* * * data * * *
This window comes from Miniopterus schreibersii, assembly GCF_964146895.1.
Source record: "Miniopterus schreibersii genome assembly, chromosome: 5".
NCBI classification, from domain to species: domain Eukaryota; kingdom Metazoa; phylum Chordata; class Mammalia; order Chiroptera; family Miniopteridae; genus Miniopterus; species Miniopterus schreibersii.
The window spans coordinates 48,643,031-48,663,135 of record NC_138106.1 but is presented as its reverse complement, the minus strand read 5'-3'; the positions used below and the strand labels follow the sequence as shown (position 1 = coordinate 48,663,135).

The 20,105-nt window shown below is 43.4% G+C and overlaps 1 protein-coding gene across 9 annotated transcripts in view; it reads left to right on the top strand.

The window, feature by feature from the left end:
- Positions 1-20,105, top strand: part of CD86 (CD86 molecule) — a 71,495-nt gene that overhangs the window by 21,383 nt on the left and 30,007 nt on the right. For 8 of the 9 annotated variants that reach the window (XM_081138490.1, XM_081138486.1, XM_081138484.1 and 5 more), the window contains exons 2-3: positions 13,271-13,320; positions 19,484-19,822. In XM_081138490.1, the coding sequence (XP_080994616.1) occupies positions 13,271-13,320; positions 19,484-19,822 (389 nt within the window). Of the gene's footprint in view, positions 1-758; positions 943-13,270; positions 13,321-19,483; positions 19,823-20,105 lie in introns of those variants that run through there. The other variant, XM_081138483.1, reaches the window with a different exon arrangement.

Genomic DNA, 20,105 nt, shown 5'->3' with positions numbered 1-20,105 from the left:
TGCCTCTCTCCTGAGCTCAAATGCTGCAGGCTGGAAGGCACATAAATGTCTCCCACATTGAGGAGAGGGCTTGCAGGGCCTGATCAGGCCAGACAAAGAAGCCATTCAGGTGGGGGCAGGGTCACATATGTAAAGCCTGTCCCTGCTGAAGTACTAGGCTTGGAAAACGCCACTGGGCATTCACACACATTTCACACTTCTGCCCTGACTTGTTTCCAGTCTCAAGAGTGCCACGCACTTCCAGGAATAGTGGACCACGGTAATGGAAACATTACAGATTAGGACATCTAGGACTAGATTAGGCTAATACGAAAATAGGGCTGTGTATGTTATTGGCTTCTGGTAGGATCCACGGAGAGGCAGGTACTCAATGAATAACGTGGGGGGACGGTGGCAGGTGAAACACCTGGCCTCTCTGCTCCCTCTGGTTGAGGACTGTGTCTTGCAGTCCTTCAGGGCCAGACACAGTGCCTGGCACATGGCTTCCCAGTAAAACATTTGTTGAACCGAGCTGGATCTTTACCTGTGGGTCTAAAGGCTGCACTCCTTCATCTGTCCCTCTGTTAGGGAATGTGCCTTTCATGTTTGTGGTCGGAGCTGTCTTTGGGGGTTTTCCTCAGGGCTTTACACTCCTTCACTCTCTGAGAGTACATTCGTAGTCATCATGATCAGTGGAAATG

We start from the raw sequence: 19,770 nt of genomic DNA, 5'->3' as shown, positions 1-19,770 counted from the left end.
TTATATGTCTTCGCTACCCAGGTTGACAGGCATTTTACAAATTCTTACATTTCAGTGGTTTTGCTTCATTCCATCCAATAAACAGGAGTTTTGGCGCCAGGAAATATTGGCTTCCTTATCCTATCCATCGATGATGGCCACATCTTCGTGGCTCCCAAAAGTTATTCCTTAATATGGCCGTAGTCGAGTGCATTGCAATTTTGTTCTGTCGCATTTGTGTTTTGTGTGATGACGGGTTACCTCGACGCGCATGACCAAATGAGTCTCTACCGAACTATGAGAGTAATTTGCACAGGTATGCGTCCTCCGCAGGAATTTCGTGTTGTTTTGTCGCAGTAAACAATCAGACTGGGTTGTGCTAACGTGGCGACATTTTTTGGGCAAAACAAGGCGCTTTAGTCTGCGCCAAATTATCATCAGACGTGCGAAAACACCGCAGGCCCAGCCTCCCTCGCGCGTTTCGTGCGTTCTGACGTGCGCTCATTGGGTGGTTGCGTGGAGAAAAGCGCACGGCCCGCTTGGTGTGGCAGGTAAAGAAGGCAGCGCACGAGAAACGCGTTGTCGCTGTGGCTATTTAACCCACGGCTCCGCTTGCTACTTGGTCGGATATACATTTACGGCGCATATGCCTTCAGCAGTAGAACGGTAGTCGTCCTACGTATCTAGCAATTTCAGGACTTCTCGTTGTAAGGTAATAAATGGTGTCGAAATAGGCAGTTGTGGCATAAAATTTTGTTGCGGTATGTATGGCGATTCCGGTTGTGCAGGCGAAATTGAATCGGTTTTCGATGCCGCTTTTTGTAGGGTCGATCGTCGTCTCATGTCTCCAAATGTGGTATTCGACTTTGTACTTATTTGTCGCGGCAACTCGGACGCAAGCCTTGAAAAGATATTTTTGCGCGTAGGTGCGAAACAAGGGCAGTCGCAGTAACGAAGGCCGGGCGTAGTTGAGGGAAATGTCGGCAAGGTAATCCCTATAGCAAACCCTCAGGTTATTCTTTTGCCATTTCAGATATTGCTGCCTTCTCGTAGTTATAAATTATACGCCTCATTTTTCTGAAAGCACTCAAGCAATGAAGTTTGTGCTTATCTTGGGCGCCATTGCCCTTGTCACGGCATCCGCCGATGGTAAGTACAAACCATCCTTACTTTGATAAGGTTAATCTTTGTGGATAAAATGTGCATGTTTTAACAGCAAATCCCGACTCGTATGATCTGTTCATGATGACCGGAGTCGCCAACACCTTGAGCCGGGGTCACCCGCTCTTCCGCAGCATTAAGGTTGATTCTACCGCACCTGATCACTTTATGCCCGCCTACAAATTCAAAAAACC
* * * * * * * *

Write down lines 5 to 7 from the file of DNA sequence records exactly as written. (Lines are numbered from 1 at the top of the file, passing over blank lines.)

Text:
The 20,105-nt window shown below is 43.4% G+C and overlaps 1 protein-coding gene across 9 annotated transcripts in view; it reads left to right on the top strand.

The window, feature by feature from the left end:
- Positions 1-20,105, top strand: part of CD86 (CD86 molecule) — a 71,495-nt gene that overhangs the window by 21,383 nt on the left and 30,007 nt on the right. For 8 of the 9 annotated variants that reach the window (XM_081138490.1, XM_081138486.1, XM_081138484.1 and 5 more), the window contains exons 2-3: positions 13,271-13,320; positions 19,484-19,822. In XM_081138490.1, the coding sequence (XP_080994616.1) occupies positions 13,271-13,320; positions 19,484-19,822 (389 nt within the window). Of the gene's footprint in view, positions 1-758; positions 943-13,270; positions 13,321-19,483; positions 19,823-20,105 lie in introns of those variants that run through there. The other variant, XM_081138483.1, reaches the window with a different exon arrangement.